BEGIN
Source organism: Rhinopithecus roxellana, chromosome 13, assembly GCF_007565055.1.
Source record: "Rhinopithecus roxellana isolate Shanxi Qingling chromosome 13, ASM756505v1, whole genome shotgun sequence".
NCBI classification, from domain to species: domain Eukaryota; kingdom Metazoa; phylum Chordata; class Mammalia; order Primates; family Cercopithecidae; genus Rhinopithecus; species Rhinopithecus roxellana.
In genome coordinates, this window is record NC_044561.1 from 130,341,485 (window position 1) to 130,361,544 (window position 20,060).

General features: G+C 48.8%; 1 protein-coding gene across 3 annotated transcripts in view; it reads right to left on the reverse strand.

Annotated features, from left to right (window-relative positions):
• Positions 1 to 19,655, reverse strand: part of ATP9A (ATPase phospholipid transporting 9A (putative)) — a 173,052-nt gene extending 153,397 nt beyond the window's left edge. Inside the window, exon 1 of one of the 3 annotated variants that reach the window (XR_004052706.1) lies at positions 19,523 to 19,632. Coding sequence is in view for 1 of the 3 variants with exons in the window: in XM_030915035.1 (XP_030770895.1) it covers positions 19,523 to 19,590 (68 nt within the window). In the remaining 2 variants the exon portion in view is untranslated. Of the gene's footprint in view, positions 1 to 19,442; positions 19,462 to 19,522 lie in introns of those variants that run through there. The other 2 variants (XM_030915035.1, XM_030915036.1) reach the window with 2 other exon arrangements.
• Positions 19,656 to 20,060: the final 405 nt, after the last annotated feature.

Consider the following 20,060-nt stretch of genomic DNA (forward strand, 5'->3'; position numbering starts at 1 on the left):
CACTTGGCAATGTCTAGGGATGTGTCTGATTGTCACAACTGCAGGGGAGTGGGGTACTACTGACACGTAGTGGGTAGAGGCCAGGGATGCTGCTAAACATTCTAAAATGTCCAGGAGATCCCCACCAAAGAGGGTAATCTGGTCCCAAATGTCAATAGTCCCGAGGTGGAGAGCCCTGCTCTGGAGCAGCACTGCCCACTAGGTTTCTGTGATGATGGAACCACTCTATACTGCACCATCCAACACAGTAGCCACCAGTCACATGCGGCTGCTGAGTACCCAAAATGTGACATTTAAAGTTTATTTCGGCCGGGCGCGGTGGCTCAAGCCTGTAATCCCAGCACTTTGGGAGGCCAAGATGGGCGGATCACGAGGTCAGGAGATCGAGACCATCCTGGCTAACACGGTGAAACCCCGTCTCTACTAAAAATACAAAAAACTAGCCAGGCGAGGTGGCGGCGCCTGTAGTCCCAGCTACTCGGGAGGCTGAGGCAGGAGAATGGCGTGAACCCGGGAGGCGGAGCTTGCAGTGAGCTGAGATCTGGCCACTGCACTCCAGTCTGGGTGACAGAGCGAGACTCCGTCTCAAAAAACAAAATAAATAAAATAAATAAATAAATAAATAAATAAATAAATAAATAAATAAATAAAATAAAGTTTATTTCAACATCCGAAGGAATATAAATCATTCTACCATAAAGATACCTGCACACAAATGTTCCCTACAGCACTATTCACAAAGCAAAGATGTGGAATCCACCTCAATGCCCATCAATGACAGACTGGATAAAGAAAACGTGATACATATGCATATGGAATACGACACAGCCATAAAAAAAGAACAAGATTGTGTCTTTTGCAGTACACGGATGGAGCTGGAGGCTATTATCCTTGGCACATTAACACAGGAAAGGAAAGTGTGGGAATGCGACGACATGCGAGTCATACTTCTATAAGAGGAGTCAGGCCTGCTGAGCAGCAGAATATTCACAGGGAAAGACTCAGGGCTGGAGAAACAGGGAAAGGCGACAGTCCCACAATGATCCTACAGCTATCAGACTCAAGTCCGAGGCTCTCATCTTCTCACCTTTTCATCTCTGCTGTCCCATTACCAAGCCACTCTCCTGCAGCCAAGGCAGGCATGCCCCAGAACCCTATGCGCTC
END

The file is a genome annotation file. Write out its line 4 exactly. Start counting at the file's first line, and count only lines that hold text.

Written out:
In genome coordinates, this window is record NC_044561.1 from 130,341,485 (window position 1) to 130,361,544 (window position 20,060).